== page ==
The observation vector x is also a realization of one of the two processes mentioned above. For all algorithms, the gains are systematically recomputed at the end of the iterative process (e.g., when all indices are obtained). The results are provided as SNR ratio for different values of K. For each value of K and for each algorithm, M = 1000 random draws of F and x are performed. The SNR is computed by
As in [4], the different algorithms are also evaluated on their capability to retrieve the exact elements that were used to generate the signal ("exact recovery performance").
Finally, overall complexity figures are given for all algorithms.
5.2 Results
5.2.1 Signaltonoise ratio
The results in terms of SNR (in dB) are given in Figure 4 both for the case of a dictionary of uncorrelated (left) and correlated elements (right). Note that in both cases, the observation vector x is also a realization of the corresponding random process, but it is not a linear combination of the dictionary vectors.
Figure 5 illustrates the performances of the different algorithms in the case where the observation vector x is also a realization of the selected random process but this time it is a linear combination of P = 10 dictionary vectors. Note that at each try, the indices of these P vectors and the coefficients of the linear combination are randomly chosen.
5.2.2 Exact recovery performance
Finally, Figure 6 gives the success rate as a function of K, that is, the relative number of times that all the correct vectors involved in the linear combination are retrieved (which will be called exact recovery).
It can be noticed that the success rate never reaches 1. This is not surprising since in some cases the coefficients of the linear combination may be very small (due to the random draw of these coefficients in these experiments) which makes the detection very challenging.
5.2.3 Complexity
The aim of the section is to provide overall complexity figures for the raw algorithms studied in this article, that is, without including the complexity reduction techniques based on structured dictionaries.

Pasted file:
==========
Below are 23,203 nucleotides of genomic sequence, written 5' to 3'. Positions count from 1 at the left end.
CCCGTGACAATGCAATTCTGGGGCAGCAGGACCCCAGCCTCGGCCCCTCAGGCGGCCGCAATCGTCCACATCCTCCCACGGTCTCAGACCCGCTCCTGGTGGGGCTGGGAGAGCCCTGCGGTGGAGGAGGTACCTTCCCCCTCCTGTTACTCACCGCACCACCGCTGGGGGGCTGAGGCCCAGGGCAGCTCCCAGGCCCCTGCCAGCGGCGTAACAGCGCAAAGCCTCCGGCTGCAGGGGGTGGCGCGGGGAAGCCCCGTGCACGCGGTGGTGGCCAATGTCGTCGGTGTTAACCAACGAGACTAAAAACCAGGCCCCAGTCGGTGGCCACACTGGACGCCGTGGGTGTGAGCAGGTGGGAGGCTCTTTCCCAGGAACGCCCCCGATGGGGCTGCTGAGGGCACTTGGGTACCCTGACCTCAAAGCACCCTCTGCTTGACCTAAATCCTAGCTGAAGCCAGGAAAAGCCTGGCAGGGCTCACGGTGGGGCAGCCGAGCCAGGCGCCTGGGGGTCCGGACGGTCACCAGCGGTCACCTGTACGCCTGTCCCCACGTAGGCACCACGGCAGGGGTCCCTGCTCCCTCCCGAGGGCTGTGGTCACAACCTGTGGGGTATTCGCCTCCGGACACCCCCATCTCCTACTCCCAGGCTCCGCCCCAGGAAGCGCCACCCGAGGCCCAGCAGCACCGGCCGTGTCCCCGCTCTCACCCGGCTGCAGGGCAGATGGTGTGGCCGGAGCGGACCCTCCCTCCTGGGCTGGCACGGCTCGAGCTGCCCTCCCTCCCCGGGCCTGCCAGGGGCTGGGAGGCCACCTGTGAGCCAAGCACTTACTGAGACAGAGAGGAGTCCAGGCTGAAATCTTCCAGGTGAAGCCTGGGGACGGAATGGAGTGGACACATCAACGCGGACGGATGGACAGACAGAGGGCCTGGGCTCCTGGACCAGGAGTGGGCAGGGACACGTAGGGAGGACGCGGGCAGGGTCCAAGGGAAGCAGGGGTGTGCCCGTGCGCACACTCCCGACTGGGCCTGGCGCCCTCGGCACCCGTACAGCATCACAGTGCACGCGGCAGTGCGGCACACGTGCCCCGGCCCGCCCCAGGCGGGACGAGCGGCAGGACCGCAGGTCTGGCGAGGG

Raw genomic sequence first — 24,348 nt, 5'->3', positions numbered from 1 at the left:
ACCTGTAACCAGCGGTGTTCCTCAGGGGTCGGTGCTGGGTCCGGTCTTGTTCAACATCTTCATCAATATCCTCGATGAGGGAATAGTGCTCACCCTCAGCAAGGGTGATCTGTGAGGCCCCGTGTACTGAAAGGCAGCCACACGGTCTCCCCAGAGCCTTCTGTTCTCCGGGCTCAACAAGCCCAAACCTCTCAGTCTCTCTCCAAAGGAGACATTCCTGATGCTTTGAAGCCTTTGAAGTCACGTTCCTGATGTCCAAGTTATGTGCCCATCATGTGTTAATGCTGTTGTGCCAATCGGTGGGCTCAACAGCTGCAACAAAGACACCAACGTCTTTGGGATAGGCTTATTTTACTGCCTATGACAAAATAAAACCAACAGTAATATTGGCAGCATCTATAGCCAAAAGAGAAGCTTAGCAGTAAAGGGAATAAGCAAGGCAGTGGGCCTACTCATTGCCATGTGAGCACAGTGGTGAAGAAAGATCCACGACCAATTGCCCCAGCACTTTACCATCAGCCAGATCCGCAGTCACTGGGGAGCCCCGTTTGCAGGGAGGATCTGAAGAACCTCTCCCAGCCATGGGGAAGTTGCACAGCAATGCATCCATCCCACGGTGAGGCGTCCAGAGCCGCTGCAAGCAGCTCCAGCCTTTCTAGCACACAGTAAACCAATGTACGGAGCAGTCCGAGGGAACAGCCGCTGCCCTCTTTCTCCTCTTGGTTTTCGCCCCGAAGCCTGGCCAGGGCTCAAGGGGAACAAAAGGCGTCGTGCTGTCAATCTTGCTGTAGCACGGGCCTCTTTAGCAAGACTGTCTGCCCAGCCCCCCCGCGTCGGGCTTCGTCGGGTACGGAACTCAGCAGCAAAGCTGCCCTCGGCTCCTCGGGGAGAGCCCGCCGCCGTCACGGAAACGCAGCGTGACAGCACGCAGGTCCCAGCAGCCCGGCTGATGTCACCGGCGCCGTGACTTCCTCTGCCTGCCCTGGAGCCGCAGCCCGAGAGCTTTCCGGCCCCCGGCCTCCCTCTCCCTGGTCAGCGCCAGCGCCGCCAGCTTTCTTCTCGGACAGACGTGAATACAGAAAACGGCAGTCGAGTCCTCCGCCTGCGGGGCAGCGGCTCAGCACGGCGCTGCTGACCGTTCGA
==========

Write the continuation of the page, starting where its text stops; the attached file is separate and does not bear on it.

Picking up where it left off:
These figures, given in Table 2 are obtained by only counting the multiplication/additions operations linked to the scalar product computation and by only retaining the dominant terms^{e} (more detailed complexity figures are provided for some algorithms in Appendix).
The results are also displayed in Figure 7 for all algorithms and different values of K. In this figure, the complexity figures of OOMP (or MGS) and GP are also provided and it can be seen, as expected, that their complexity is much higher than RMGS and OMP, while they share exactly the same SNR performances.
5.3 Discussion
As exemplified in the results provided above, the tested algorithms exhibit significant differences in terms of complexity and performances. However, they are sometimes based on different tradeoff between these two characteristics. The MP algorithm is clearly the less complex algorithm but it does not always lead to the poorest performances. At the cost of slight increasing complexity due to the gain update at each step, the OMP algorithm shows a clear gain in terms of performance. The three algorithms (OOMP, MGS, and RMGS) allow to reach higher performances (compared to OMP) in nearly all cases, but these algorithms are not at all equivalent in terms of complexity. Indeed, due to the fact that the updated dictionary does not need to be explicitly computed in RMGS, this method has nearly the same complexity as the standard iterative (or MP) algorithm including for high values of K.